By design, traditional bricks and mortar retailers cannot satisfy the universal desire of the middleclass to have what they want when they want it. Extended shopping hours, wider product ranges and even international brands cannot provide what even the most elementary online retailer can: 24-hour satisfaction with the simple click of a mouse.
The “add to cart” is the newest form of retail therapy and Africans from Nairobi to Abuja can’t get enough of it. And it’s only just the beginning. According to a McKinsey report, 50% of the continent is expected to have access to the internet by 2025, with a projected 10% of retail sales as a result of online sales.
Jeremy Hodara, cofounder of e-store Jumia, is even more optimistic about Nigeria’s e-commerce growth, estimating that online sales will eventually account for half of retail sales in the country.
The African middle-class is swelling and the new bourgeoisie has money to spend.
Inspired by this growth, established and start-up retailers have ventured into the online space with great success. But there’s a moral disclaimer: Before reading our list of top 10 African online stores, safeguard your credit cards and repeat the mantra “I am not what I own”.
It’s the thing you wear every day and yet so many of us are guilty of neglecting it. Your skin. But with happy skin just a click away, there are no excuses. Enter Skoon, a natural skincare brand that’s designed with you, and the environment in mind.
Verdict? With beautiful packaging worthy of display and free shipping for purchase over R500, Skoon is a must-try.
Yesterday’s fashion can be transformed into today’s finances with the help of Nairobi’s Closet49. Linking sellers of clothes and fashion accessories to buyers across Kenya, Closet49 is the smart way to clear the clutter in your closet while upgrading your look. Stocking new designers, small retailers and second-hand items, Closet49 is the online equivalent of raiding your best friend’s wardrobe.
Verdict? With a handy app now available, skip the malls and log onto Closet49 for a closet upgrade.
Not your traditional online retailer, the website claims “We are street artists who sell culture.” The name which stands for Returning Home To Create, is a creative space selling local clothing and accessory brands like Babatunde, Thesis and Okmalumkoolkat.
Verdict? Support local entrepreneurs and earn some serious brownie points when you spoil your younger brother with something from this dynamic online store.
What do you need to know about fashion brand Kisua? Beyoncé wears it. Housing the brightest fashion talents from around the continent, Kisua is your one-stop online shop for African fashion with a contemporary edge.
Verdict? Don’t trawl the mall to find your stand-out outfit for a special occasion. Bookmark Kisua for something special. If it’s good enough for Beyoncé…
According to its mission statement, Soko’s goal is to show the world the “incredible design and creative ingenuity made in communities that lay outside of the digital economy.” Specialising in handcrafted jewellery made by artisans with natural and upcycled materials, shoppers from around the world are not only supporting a business but also a community of artisans.
Verdict? Soko offers African fashion with a conscience and also provides corporate gifting with personalised gift cards.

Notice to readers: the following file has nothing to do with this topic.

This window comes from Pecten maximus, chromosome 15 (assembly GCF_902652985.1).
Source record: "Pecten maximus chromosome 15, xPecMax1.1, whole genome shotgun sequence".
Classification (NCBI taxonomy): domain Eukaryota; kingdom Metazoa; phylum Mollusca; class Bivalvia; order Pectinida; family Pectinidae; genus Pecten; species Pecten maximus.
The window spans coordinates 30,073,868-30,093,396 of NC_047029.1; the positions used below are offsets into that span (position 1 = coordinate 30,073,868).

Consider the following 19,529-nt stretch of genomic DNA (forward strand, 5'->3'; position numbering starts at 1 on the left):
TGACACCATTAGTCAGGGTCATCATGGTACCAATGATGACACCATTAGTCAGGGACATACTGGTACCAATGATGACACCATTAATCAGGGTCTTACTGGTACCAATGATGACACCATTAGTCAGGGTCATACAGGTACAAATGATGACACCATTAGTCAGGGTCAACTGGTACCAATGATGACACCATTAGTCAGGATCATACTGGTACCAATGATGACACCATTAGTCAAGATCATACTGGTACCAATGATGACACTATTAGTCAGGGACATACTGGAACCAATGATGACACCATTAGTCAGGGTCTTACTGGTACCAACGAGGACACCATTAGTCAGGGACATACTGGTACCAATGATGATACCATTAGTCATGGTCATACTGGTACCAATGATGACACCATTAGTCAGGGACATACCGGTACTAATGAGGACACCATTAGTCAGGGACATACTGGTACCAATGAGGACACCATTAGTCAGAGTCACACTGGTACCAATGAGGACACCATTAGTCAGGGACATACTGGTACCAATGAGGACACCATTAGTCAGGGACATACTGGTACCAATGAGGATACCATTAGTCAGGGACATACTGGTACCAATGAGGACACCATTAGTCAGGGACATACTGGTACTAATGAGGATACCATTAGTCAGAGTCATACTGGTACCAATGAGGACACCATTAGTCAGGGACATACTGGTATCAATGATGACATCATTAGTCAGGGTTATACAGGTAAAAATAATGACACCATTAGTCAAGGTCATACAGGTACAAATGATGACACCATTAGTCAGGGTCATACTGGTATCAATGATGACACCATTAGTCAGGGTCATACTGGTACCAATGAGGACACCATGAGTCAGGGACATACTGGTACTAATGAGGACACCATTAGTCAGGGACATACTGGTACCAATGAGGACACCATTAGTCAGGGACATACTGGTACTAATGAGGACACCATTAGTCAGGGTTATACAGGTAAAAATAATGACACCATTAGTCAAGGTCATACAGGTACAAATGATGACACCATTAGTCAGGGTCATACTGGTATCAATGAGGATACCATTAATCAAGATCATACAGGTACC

Known as South Africa’s e-commerce pioneer, Yuppiechef celebrates the joy of cooking and the art of transforming a house into a home. The kind of retailer that specialises in things that you never knew you wanted until you wanted them very badly (vintage compost bin and chocolate moustache moulds, anyone?) Yuppiechef is a dangerous website to browse if you’re inclined to label yourself a “foodie”.
Verdict? Pick Yuppiechef for your wedding registry and say “I do” to a happy home.
The best place for bargain books and just about everything else, Loot sells everything from office supplies and stationery to DVD box sets of your favourite series and razorblades.
Verdict? Great for tracking down lesser-known books at a cheaper-than-average price. We discovered Warsan Shire’s Teaching My Mother How to Give Birth for only R137.
Established in 2013, Dip ST (spelled this way on the website) has a store in Braamfontein, but its online space means that you don’t have to live in Jozi to earn your street cred. Stocking the likes of Nike, Air Jordan and Adidas, the real prizes are the local brands such as Sol-Sol, 2Bop and GalXboy.
Verdict? If you’re going to be buying Nike and Adidas sneakers, support local entrepreneurs while doing it.
With the guiding intention of turning “pixel into paper”, Nifty250 embraces the impermanence of Instagram and fuses it with the nostalgic art of print photography. Simply pick your favourite Instagrams and the Nifty team will send you Polaroid-style prints, or strip-style prints to you in five working days.
Verdict? With a standard delivery cost of R35 – turn your Instagrams into insta-happiness. A Nifty250 voucher also makes a great gift for younger family members.
Your home is your sanctuary, so shouldn’t it be filled with art that inspires you? Forget gallery hunting, instead browse Guns & Rain for works from young contemporary fine artists from across southern Africa.
Verdict? The site is easy to navigate with artists’ bios that encourage informed choices and make for interesting reading. With global shipping available, your African treasure is only a click away.